September 11, 2012
Los Angeles Considers Using Library Cards As IDs for Undocumented Citizens
It’s campaign season. We’ve all seen stories about battles in Pennsylvania, Florida, Texas, and other states over the use of IDs as a mechanism to either keep the voter rolls clean or deny the ballot box to otherwise valid voters. Take your pick. I don’t express a point of view here on the merits of voter ID laws. But I do want to point out that the city of Los Angeles is looking into making the municipal library card an ID that can link to other services such as bank accounts.
The Los Angeles Times reports that such a card would contain a person’s name, address, and a photograph. It would be given to anyone who could provide proof of residency in Los Angeles irrespective of immigration status. The proposal is designed to offer some forms of financial security and protection to those who would not otherwise qualify for a bank account. A third party would work with the city and banks to establish the accounts for card holders. The cards could then be used as ATM cards for a small monthly fee. Access to banking services reduces the need for payday loan services which tend to be the only financial outlet for those who cannot open a bank account directly.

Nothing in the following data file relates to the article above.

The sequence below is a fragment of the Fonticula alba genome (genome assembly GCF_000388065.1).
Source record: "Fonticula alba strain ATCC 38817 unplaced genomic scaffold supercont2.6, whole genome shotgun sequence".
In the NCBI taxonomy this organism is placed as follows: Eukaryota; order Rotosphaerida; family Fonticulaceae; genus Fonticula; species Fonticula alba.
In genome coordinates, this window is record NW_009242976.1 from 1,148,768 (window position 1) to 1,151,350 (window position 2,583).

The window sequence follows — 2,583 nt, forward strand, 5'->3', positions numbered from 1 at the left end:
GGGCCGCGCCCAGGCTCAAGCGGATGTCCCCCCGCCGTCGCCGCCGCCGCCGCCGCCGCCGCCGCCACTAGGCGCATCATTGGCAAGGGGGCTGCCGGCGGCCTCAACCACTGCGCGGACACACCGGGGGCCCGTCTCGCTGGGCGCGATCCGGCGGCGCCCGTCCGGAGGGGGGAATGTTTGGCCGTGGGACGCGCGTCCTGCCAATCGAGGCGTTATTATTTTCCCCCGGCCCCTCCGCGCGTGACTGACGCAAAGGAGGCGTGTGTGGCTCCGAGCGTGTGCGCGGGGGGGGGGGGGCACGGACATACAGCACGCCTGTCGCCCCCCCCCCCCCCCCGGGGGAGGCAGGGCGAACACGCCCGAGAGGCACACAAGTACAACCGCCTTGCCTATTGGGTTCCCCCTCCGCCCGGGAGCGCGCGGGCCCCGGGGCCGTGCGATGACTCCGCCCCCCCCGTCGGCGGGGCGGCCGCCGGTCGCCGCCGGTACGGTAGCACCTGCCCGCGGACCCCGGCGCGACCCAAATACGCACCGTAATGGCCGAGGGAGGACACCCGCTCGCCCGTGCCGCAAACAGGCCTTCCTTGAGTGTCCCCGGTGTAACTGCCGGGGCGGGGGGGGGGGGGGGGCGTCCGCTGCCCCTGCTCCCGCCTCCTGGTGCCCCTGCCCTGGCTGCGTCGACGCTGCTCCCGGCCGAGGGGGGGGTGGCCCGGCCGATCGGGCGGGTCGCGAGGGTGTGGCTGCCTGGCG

The story notes there are similar programs in other California cities, though this is the first time a library card is proposed as a multi-function identification card. The concept has received its share of criticism from immigration groups that support a tighter line on the enforcement of immigration laws. They see the Los Angeles program as promoting a service that can be exploited by criminals and terrorists. I’m not so sure myself. I see it as a way of bringing services to an otherwise exploitable group living in Los Angeles. The card does not confer status on anyone. It can’t lead to a driver’s license or protect anyone from immigration proceedings. If anything, it documents the undocumented, assuming the proof residency the city requires is high. It all depends on the details of implementation. Either way, the population the card would serve is already there with or without it.
There isn’t any word on how the library system feels about this. I would expect use of the public library would increase as a consequence. I would hope the city funds the program and the library system adequately if it is serious about the proposal. Let’s see if it goes forward. And if it does, let’s see if it works. [MG]